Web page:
Baseline coal resource developments

Baseline coal mines

Five coal mines are included in the baseline in the Maranoa-Balonne-Condamine subregion, four of which are still in operation as of 16 July 2015. The operational mines are open-cut developments and include the Cameby Downs Mine, Commodore Mine, Kogan Creek Mine and New Acland Coal Mine Stage 2. Additionally, there is one open-cut mine, Wilkie Creek Mine, which ceased operation in December 2013.

All five mines are located in the eastern part of the Maranoa-Balonne-Condamine subregion (Figure 27). The Commodore Mine and New Acland Stage 2 Coal Mine extract coal from the Walloon Coal Measures of the Clarence-Moreton Basin, whereas the Cameby Downs, Kogan Creek, and Wilkie Creek mines target seams of the Walloon Coal Measures in the Surat Basin. The mines were described in detail in companion product 1.2 for the Maranoa-Balonne-Condamine subregion (Sander et al., 2014) and key details are summarised in Table 11. This section provides a brief summary of this information.

Cameby Downs Mine

The Cameby Downs Mine is currently owned and operated by Syntech Resources Pty Ltd and managed by Yancoal Australia Ltd. The mine commenced coal production in 2010 (Yancoal, 2015). The capacity of the project’s Stage 1 is limited by environmental approvals to up to 2.3 Mt/year of run-of-mine (ROM) coal (Yancoal, 2015) extracted from the Juandah Coal Measures, which translates to about 1.8 Mt/year of thermal coal (Yancoal, 2015). Resources at the mine comprise 208 Mt measured, 247 Mt indicated and 233 Mt inferred and proved plus probable (2P) reserves of 440 Mt (proved 189 Mt and probable 251 Mt). On-site facilities at the mine include coal handling and preparation plants.

Commodore Mine

The Commodore Mine is an open-cut mine majority owned by InterGen Australia Pty Ltd and Marubeni Corporation with Downer EDI Limited providing mining services. The mine commenced production in 2002 supplying about 3.5 Mt/year of raw coal to the Millmerran power station (Weeden et al., 2007, InterGen, 2015). The coal is extracted from the Kooroongarra, Commodore and Bottom Rider seams of the Walloon Coal Measures. Overburden and waste from mining activities are stored to later backfill pits and develop the final landform, with progressive rehabilitation already underway (InterGen, 2015).

Kogan Creek Mine

Kogan Creek Mine is an open-cut mine owned by Aberdare Collieries Pty Ltd, a subsidiary of CS Energy Ltd which is owned by the Queensland Government. The total coal resource (measured and indicated) reported at the mine is 400 Mt (CS Energy, 2013). Production commenced in 2007 at a rate of 2.8 Mt/year of thermal ROM coal extracted from the M, N, and O seams of the Juandah Coal Measures. The voids resulting from the open-cut mining operations are backfilled using spoil dumps in preparation for land rehabilitation (CS Energy, 2013).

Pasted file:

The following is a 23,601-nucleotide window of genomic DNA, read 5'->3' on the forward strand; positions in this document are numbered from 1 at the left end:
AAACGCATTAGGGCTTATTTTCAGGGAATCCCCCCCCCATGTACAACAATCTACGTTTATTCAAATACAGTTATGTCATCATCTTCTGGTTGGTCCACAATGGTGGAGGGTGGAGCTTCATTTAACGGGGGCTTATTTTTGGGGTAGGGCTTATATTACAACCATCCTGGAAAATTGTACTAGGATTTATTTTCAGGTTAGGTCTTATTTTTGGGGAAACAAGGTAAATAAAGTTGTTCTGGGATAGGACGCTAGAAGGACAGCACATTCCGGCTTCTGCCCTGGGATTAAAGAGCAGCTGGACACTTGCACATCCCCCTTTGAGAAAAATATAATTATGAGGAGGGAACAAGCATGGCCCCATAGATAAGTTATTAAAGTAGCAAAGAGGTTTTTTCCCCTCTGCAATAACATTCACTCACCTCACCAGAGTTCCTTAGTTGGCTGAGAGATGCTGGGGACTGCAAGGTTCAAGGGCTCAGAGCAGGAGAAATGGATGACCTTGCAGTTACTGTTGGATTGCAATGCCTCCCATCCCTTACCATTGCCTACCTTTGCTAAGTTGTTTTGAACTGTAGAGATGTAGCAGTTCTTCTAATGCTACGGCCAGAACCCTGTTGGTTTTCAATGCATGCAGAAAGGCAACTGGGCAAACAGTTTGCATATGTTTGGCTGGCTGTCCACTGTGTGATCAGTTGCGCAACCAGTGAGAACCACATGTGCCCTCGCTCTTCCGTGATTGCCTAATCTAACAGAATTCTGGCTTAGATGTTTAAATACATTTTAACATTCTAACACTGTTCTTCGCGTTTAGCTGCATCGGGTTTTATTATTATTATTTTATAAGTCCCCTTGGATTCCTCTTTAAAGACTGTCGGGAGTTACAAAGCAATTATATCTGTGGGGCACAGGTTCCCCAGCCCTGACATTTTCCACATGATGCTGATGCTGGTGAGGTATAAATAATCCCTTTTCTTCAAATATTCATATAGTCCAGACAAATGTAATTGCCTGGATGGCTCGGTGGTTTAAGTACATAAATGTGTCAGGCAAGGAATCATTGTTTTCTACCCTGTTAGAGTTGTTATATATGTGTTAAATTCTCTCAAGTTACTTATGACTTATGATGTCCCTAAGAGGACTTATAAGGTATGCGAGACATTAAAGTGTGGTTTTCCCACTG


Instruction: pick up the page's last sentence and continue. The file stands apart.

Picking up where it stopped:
New Acland Coal Mine Stage 2

The New Acland Coal Mine Stage 2 is currently operated by New Hope Group. The project’s Stage 2 consists of a 64 Mt coal resource within the Acland-Sabine, Waipanna, and Balgowan sequences of the Walloon Coal Measures (EPA, 2006). Mining commenced in 2002 and was estimated to occur at a rate of 4 Mt/year of product coal for a ROM coal production rate of up to 7.5 Mt/year with reserves being forecasted to be depleted by 2017 (Queensland Government EPA, 2006). However, product coal production has been quoted to be about 5 Mt/year by New Hope Group (New Hope Group, 2012a, 2014a).

Approximately 10% of the New Acland mining lease area is mined at any one time, while agricultural activities continue on remaining land. Land rehabilitation is ongoing to ensure the land is returned to a commercially viable agricultural state (EPA, 2006; New Hope Group, 2013). On-site facilities include two coal handling and preparation plants.

Wilkie Creek Mine

The Wilkie Creek Mine commenced coal mining operations in 1994 and was acquired by Peabody Energy Inc. (Peabody Energy) in 2002 (MiningLink, 2015). The mine produced approximately 2.3 Mt/year of thermal coal from the Tarcoola, Braemar, and Kogan coal seams (MiningLink, 2015). Areas that were disturbed during coal mining were progressively rehabilitated after they had been mined out (MiningLink, 2015).

In 2009, Peabody Energy announced plans for the Wilkie Creek Expansion Project, which involved coal mining in new areas of the lease and thus an extension of the life of the mine (WDRC, 2011a). This project, however, did not eventuate and in December 2013 the mine ceased coal production (Peabody Energy, 2013). As of July 2015 the Wilkie Creek Mine has been sold to Exergen Pty Ltd with the deal expected to be closed in the third quarter of 2015 (MiningLink, 2015).

Baseline coal seam gas developments